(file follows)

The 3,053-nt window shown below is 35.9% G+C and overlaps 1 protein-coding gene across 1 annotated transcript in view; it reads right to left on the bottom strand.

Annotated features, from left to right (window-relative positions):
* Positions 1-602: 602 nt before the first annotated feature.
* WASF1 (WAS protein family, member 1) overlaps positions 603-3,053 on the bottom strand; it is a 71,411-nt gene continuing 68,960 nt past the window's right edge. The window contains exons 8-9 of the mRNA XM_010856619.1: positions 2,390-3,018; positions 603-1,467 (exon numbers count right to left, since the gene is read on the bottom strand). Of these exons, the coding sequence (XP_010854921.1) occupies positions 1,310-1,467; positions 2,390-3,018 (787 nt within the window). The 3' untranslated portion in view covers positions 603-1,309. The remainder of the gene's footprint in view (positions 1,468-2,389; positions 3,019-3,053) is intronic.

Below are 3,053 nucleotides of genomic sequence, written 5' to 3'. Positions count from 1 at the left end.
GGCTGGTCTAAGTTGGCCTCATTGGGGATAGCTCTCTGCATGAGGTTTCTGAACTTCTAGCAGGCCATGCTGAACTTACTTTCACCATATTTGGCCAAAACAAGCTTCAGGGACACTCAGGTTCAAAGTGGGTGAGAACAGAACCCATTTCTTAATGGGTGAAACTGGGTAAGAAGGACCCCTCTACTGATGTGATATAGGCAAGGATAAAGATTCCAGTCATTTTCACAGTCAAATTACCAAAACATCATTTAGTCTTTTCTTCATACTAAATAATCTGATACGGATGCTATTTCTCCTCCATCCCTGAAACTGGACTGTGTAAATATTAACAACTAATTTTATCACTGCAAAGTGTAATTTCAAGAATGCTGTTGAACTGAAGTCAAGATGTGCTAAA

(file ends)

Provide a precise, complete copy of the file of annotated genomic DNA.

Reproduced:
The 3,053-nt window shown below is 35.9% G+C and overlaps 1 protein-coding gene across 1 annotated transcript in view; it reads right to left on the bottom strand.

Annotated features, from left to right (window-relative positions):
* Positions 1-602: 602 nt before the first annotated feature.
* WASF1 (WAS protein family, member 1) overlaps positions 603-3,053 on the bottom strand; it is a 71,411-nt gene continuing 68,960 nt past the window's right edge. The window contains exons 8-9 of the mRNA XM_010856619.1: positions 2,390-3,018; positions 603-1,467 (exon numbers count right to left, since the gene is read on the bottom strand). Of these exons, the coding sequence (XP_010854921.1) occupies positions 1,310-1,467; positions 2,390-3,018 (787 nt within the window). The 3' untranslated portion in view covers positions 603-1,309. The remainder of the gene's footprint in view (positions 1,468-2,389; positions 3,019-3,053) is intronic.

Below are 3,053 nucleotides of genomic sequence, written 5' to 3'. Positions count from 1 at the left end.
GGCTGGTCTAAGTTGGCCTCATTGGGGATAGCTCTCTGCATGAGGTTTCTGAACTTCTAGCAGGCCATGCTGAACTTACTTTCACCATATTTGGCCAAAACAAGCTTCAGGGACACTCAGGTTCAAAGTGGGTGAGAACAGAACCCATTTCTTAATGGGTGAAACTGGGTAAGAAGGACCCCTCTACTGATGTGATATAGGCAAGGATAAAGATTCCAGTCATTTTCACAGTCAAATTACCAAAACATCATTTAGTCTTTTCTTCATACTAAATAATCTGATACGGATGCTATTTCTCCTCCATCCCTGAAACTGGACTGTGTAAATATTAACAACTAATTTTATCACTGCAAAGTGTAATTTCAAGAATGCTGTTGAACTGAAGTCAAGATGTGCTAAA